[Viewpoint] Learning to comfort defectors

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[Viewpoint] Learning to comfort defectors

Documentary filmmaker Oh Won-hwan’s 2009 film “The Rootless” tells the story of children who risked their lives to escape North Korea. They attempted to start new lives in South Korea, but after a series of failures, they left the South and sought refuge in the U.K. As the director made the documentary about the struggles and pains of their lives, he found it hard to use their real names. In the end, the filmmaker decided to call the defectors “nam-yeong” collectively, after the first letters for South Korea and England in Korean.

Since 2003, it is estimated that more than 1,000 North Korean defectors applied for refugee status in the U.K. Under British law, refuge applicants are protected by the immigration agency of the British Ministry of Interior Affairs while their applications are processed. Should they pass muster, defectors are given refugee visas and are allowed to settle down in the U.K.

However, if it is found that they have lived in South Korea, they are not given refugee status and are repatriated to the South immediately. So why do some defectors still decide to take the risk and travel all the way to the U.K.?

It is true that a number of defectors changed their minds and returned to the South. After all, Britain is a foreign land and may not be the most comfortable place to start a new life. But why did the young North Koreans who crossed the line of death and came to the other half of the homeland decide to leave? What did South Korea mean to them? These are questions for the defectors as well as for South Korea, which has an important responsibility to embrace them.

We should also ask ourselves if we are thoroughly ready for a unified Korea, which could come upon us unexpectedly. There are already over 23,000 North Korean defectors who have come to the South, and their struggles to adjust present an interesting miniature model of what a unified Korean society could look like in the future.

The Ministry of Unification has expanded protection for defectors who have stayed abroad for an extended period of time under the Law on the Protection and Settlement of North Korean Defectors and has also expanded local assimilation training and youth education.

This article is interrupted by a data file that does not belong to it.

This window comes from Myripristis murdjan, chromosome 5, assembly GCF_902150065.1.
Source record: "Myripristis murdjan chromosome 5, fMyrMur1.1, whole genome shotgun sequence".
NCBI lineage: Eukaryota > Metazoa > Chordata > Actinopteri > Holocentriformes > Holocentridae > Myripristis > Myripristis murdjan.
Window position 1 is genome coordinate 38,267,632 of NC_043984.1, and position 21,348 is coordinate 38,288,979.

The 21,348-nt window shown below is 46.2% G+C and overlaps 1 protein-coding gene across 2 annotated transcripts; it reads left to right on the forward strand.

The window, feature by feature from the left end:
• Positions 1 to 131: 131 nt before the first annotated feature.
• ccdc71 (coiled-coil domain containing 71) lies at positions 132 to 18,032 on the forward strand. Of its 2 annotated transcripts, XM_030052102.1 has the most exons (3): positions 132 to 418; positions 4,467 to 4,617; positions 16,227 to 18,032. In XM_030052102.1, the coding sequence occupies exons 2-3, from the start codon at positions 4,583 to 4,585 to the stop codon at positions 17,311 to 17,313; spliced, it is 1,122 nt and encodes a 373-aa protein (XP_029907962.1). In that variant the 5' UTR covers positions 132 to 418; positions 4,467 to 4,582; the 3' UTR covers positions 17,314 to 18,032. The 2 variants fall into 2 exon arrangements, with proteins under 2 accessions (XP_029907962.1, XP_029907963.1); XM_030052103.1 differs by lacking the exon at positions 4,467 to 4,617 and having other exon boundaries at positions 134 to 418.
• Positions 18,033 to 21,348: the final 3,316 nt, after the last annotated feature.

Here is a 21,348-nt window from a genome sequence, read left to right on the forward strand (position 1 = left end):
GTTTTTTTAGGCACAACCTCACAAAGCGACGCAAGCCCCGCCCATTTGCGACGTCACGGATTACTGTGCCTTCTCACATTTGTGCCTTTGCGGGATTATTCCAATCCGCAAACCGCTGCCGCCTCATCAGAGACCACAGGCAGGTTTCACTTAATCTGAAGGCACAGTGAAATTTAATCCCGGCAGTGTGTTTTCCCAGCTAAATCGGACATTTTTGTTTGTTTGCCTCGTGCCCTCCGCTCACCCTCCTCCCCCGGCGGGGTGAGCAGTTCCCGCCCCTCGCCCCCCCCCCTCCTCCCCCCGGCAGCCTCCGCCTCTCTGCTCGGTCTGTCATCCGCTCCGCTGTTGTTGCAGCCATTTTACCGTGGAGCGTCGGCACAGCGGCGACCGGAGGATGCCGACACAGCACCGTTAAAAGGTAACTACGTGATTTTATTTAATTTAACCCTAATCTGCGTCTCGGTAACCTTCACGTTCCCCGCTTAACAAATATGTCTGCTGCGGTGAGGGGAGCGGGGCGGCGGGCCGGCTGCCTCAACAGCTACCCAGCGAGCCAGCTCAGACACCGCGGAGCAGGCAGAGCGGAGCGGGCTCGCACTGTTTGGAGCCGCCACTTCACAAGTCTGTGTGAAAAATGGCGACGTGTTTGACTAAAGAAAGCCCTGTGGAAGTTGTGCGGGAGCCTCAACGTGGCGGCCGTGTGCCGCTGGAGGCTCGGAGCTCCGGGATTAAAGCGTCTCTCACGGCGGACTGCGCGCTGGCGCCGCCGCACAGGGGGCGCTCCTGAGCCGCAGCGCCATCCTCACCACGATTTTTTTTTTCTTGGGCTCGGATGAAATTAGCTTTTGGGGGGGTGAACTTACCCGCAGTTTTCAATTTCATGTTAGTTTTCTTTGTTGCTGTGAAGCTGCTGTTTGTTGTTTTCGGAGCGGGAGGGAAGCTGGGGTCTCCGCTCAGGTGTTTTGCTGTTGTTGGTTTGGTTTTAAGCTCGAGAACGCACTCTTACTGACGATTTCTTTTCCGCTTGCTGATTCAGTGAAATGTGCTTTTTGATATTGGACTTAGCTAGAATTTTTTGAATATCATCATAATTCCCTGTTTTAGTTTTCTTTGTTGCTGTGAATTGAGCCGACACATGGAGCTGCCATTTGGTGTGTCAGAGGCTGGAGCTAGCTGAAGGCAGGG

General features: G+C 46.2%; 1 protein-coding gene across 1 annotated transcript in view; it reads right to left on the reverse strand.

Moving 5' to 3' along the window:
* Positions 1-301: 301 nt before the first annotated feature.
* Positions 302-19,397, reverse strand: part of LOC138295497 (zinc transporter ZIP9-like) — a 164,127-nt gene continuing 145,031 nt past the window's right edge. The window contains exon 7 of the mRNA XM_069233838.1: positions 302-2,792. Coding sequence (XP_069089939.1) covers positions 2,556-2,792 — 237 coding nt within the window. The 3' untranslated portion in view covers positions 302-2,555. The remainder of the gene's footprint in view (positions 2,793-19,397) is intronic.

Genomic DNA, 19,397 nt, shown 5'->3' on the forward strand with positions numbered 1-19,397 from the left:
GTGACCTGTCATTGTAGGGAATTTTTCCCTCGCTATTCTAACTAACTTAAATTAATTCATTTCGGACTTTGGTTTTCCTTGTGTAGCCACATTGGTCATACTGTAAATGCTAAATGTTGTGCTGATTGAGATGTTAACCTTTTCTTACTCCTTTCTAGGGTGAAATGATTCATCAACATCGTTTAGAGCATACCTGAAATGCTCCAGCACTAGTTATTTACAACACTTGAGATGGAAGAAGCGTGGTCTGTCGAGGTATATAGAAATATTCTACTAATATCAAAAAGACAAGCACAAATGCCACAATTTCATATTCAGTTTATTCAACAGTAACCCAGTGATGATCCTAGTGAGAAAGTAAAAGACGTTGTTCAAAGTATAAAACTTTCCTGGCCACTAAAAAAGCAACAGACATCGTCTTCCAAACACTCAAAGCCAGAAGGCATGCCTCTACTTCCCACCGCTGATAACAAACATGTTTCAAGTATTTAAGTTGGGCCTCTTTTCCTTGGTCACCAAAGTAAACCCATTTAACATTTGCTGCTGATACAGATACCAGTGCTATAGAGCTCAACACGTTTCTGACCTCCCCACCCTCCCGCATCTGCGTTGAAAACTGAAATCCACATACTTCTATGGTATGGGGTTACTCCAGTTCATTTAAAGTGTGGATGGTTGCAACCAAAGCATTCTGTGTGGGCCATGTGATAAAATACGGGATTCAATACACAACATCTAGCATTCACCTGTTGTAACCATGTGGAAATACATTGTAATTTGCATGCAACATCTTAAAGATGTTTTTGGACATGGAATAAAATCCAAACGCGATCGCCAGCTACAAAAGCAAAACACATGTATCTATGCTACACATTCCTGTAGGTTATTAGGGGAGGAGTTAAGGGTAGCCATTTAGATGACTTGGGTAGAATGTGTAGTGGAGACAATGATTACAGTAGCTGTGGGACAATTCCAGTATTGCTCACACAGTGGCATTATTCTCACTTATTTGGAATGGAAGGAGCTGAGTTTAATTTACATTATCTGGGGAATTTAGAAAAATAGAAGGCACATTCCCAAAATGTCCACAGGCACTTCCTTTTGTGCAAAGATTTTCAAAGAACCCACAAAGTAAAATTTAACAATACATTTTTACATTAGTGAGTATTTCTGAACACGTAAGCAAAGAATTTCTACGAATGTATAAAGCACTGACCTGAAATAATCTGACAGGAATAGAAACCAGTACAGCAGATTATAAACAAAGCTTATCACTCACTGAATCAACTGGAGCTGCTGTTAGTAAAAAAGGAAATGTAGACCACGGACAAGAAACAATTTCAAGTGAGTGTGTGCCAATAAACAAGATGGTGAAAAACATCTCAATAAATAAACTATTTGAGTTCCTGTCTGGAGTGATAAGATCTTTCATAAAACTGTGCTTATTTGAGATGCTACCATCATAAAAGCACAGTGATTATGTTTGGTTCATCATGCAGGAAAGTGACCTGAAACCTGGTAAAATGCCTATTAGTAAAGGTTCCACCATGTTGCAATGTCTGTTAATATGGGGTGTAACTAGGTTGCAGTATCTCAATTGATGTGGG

Defectors receive a set amount of money for initial settlement, apartment lease and housing subsidy. They are also provided with employment opportunities, health care and pension benefits, together with special college admission and tuition assistance. Overall, the government offers a foundation to help North Korean defectors adjust to the South’s society, and the program has been a moderate success.

However, it is about time that we also provide an “emotional foundation” to comfort defectors’ wounded souls. Our focus should shift from ensuring a minimum living standard to determining the most appropriate formula for happiness. Humans can only exist when we are comfortable mentally as well as physically.

The young North Koreans did not go to England because the South could not provide them with food. They were seeking empathy and meaningful communication. It is a matter of emotional foundation. We, Koreans, need to practice communicating with North Koreans not with the brain but with the heart. We need to look at them from their eye level.

We must also determine what exactly makes defectors uncomfortable in the South. Discrepancies in culture, values and daily lives should be highlighted. Once we understand defectors’ sentiment, we can acknowledge how different we are mentally and culturally. Only then will we able to discuss how to provide them with emotional support for life.

We need to calculate the emotional cost of integration in addition to the financial expenses of unification. We may call it an “emotional policy” for the unification era. We must not try to force our own values on North Korean defectors because such actions would not be effective and would only push more defectors to head abroad. What we need to do now is train ourselves to listen to their stories and be considerate. By gradually narrowing this emotional gap, we can draft a plausible policy based on empathy.

The Chinese government recently confirmed that it would deport some two dozen defectors back to the North against their will. This is a truly regrettable decision. The government must make every effort to protect these and other defectors who escape through China.

And if we aggressively seek to change the direction of unification policy to focus on empathy, we should be able to effectively welcome these refugees. Defectors wandering from one place to another should not be a part of modern Korean history.

*The writer is a professor of mass communication at Korea University.

By Ma Dong-hoon
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